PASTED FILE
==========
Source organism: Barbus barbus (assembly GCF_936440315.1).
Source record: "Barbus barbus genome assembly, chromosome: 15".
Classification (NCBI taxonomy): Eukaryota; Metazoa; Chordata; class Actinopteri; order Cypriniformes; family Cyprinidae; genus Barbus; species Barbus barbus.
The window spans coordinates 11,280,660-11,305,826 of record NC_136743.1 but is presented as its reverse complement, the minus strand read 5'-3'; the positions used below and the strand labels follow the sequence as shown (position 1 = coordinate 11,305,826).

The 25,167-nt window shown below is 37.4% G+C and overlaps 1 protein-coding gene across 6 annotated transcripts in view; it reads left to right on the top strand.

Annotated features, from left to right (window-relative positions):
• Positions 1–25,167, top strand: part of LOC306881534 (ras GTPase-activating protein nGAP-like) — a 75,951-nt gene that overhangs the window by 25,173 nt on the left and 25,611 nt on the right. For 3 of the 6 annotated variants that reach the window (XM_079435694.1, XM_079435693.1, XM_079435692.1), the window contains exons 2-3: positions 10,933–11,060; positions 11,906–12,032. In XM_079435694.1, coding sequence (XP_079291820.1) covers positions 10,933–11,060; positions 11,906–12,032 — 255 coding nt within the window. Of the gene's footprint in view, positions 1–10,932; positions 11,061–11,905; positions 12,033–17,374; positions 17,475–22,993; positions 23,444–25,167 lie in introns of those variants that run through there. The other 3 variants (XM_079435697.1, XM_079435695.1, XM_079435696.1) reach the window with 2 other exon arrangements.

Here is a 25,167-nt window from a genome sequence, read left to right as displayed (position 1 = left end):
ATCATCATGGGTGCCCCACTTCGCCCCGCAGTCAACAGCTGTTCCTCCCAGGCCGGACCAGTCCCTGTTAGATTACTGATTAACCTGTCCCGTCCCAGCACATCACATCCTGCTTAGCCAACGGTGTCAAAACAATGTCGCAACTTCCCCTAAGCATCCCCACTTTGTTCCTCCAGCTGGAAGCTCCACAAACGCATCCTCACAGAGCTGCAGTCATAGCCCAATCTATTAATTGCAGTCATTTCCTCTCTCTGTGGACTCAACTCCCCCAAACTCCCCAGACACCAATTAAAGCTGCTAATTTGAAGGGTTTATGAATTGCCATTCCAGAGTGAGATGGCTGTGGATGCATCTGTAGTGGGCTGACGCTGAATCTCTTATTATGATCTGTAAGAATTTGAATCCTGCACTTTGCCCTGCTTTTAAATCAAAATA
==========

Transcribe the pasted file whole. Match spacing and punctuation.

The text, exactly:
Source organism: Barbus barbus (assembly GCF_936440315.1).
Source record: "Barbus barbus genome assembly, chromosome: 15".
Classification (NCBI taxonomy): Eukaryota; Metazoa; Chordata; class Actinopteri; order Cypriniformes; family Cyprinidae; genus Barbus; species Barbus barbus.
The window spans coordinates 11,280,660-11,305,826 of record NC_136743.1 but is presented as its reverse complement, the minus strand read 5'-3'; the positions used below and the strand labels follow the sequence as shown (position 1 = coordinate 11,305,826).

The 25,167-nt window shown below is 37.4% G+C and overlaps 1 protein-coding gene across 6 annotated transcripts in view; it reads left to right on the top strand.

Annotated features, from left to right (window-relative positions):
• Positions 1–25,167, top strand: part of LOC306881534 (ras GTPase-activating protein nGAP-like) — a 75,951-nt gene that overhangs the window by 25,173 nt on the left and 25,611 nt on the right. For 3 of the 6 annotated variants that reach the window (XM_079435694.1, XM_079435693.1, XM_079435692.1), the window contains exons 2-3: positions 10,933–11,060; positions 11,906–12,032. In XM_079435694.1, coding sequence (XP_079291820.1) covers positions 10,933–11,060; positions 11,906–12,032 — 255 coding nt within the window. Of the gene's footprint in view, positions 1–10,932; positions 11,061–11,905; positions 12,033–17,374; positions 17,475–22,993; positions 23,444–25,167 lie in introns of those variants that run through there. The other 3 variants (XM_079435697.1, XM_079435695.1, XM_079435696.1) reach the window with 2 other exon arrangements.

Here is a 25,167-nt window from a genome sequence, read left to right as displayed (position 1 = left end):
ATCATCATGGGTGCCCCACTTCGCCCCGCAGTCAACAGCTGTTCCTCCCAGGCCGGACCAGTCCCTGTTAGATTACTGATTAACCTGTCCCGTCCCAGCACATCACATCCTGCTTAGCCAACGGTGTCAAAACAATGTCGCAACTTCCCCTAAGCATCCCCACTTTGTTCCTCCAGCTGGAAGCTCCACAAACGCATCCTCACAGAGCTGCAGTCATAGCCCAATCTATTAATTGCAGTCATTTCCTCTCTCTGTGGACTCAACTCCCCCAAACTCCCCAGACACCAATTAAAGCTGCTAATTTGAAGGGTTTATGAATTGCCATTCCAGAGTGAGATGGCTGTGGATGCATCTGTAGTGGGCTGACGCTGAATCTCTTATTATGATCTGTAAGAATTTGAATCCTGCACTTTGCCCTGCTTTTAAATCAAAATA